Monday, January 11, 2010

...And Then I Made You

Dolls are a symbol that show up a lot in my writing. I have always fascinated with them, ever since childhood. Not only traditional dolls, but also stuffed animals, or any toy designed to be a surrogate friend. I can clearly remember many trips to the toy store and choosing a new one. It was never a difficult process. There was always one that spoke louder than the others. Because that's the thing about dolls, looking at them with the right pair of eyes, it's impossible not to see them as something waiting to be given a life.

I can understand the objection to dolls in regards to gender roles, etc. But I suppose being of the opposite intended gender, it's easier for me to be detached from those objections. For me, I've always seen dolls as a child's first attempt at creating an imaginary life. A doll is never really looked upon as a toy, it's always something more. They are given names, personalities, likes and dislikes. You see children talking to them as if holding a conversation with something living. In many ways, the relationship between owner and doll is similar to an author and character. I know that I personally made up hundreds of stories for my troop. I can also remember never thinking about their responses while conversing. These created personalities take on a life of their own...again, much like characters during the writing process. I wonder if this is a common experience of writers' childhoods or if (as usual) I'm just odd.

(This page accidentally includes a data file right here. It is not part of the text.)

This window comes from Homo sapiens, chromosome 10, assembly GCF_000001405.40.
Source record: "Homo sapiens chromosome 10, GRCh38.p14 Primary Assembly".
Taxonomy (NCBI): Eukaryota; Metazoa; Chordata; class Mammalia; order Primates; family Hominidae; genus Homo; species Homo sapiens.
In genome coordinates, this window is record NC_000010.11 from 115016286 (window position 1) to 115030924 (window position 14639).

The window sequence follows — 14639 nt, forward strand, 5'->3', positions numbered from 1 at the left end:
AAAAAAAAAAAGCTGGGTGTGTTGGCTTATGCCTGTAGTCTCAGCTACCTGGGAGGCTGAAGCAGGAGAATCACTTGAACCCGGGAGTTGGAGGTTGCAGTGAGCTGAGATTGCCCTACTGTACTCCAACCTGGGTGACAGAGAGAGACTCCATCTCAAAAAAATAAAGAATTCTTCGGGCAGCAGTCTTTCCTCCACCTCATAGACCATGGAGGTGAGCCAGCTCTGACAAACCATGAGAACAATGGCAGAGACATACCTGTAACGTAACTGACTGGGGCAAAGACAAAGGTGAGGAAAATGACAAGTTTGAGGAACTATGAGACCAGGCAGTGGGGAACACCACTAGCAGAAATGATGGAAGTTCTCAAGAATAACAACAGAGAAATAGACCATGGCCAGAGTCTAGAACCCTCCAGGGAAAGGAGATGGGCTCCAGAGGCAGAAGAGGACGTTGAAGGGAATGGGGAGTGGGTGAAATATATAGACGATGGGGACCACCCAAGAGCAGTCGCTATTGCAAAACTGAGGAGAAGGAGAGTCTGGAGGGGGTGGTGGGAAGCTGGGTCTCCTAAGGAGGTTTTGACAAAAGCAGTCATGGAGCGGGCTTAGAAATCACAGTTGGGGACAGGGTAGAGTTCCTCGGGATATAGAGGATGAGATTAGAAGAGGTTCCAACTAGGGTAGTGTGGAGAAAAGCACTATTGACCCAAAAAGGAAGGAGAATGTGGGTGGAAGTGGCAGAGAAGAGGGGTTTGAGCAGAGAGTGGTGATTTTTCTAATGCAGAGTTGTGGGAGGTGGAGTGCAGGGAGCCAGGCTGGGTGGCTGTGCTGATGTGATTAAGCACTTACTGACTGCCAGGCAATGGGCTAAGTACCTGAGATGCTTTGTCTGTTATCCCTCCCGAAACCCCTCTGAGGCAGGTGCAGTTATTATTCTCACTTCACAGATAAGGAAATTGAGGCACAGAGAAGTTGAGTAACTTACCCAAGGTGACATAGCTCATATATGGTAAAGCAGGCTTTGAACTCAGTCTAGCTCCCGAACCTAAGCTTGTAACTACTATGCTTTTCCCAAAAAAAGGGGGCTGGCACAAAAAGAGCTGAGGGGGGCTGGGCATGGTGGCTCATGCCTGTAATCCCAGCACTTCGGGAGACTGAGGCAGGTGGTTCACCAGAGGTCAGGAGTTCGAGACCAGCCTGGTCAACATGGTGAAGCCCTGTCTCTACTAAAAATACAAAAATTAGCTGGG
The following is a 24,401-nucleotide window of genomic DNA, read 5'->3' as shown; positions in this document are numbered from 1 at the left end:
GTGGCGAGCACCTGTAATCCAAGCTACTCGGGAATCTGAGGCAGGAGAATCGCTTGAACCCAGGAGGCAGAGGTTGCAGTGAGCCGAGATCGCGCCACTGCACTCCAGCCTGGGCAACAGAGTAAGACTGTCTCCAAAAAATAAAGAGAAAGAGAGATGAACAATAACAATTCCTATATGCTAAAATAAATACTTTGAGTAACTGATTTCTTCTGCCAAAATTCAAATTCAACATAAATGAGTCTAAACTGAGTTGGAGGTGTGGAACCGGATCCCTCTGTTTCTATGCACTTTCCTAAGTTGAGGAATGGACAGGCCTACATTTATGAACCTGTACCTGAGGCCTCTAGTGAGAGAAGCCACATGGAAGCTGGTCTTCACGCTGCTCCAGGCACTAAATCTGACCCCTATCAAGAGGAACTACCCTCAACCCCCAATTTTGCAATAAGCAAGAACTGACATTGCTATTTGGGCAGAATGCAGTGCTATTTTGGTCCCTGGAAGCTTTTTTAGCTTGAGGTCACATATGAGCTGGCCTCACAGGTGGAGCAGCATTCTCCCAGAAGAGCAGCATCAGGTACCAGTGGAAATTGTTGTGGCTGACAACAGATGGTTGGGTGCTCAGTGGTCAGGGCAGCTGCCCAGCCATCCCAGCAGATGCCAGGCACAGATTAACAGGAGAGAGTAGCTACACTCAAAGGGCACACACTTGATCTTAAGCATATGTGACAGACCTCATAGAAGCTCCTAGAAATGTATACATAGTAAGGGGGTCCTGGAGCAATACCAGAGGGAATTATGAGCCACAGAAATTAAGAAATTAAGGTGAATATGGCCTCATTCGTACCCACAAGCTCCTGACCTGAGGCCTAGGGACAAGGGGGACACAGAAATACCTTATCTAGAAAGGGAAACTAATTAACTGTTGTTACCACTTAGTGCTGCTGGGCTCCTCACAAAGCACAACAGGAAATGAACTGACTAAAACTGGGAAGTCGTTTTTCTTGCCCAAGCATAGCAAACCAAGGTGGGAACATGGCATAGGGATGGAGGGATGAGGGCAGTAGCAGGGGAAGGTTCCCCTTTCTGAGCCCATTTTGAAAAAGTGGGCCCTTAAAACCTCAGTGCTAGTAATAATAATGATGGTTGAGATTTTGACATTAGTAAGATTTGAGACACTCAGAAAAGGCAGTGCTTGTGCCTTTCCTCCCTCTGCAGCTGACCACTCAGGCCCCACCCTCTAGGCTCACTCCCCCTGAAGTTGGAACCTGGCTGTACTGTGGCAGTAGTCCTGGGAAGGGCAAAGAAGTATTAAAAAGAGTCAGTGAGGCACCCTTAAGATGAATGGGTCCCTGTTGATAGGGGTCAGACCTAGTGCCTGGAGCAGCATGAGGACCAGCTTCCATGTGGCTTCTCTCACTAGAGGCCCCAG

Of course, I've always believed that things created in the imagination are not completely imaginary...that they exist in some other level of reality independent of the creator. Perhaps this is why I still collect such toys. There are still certain ones I see in a store with a look pleading to be liberated. 

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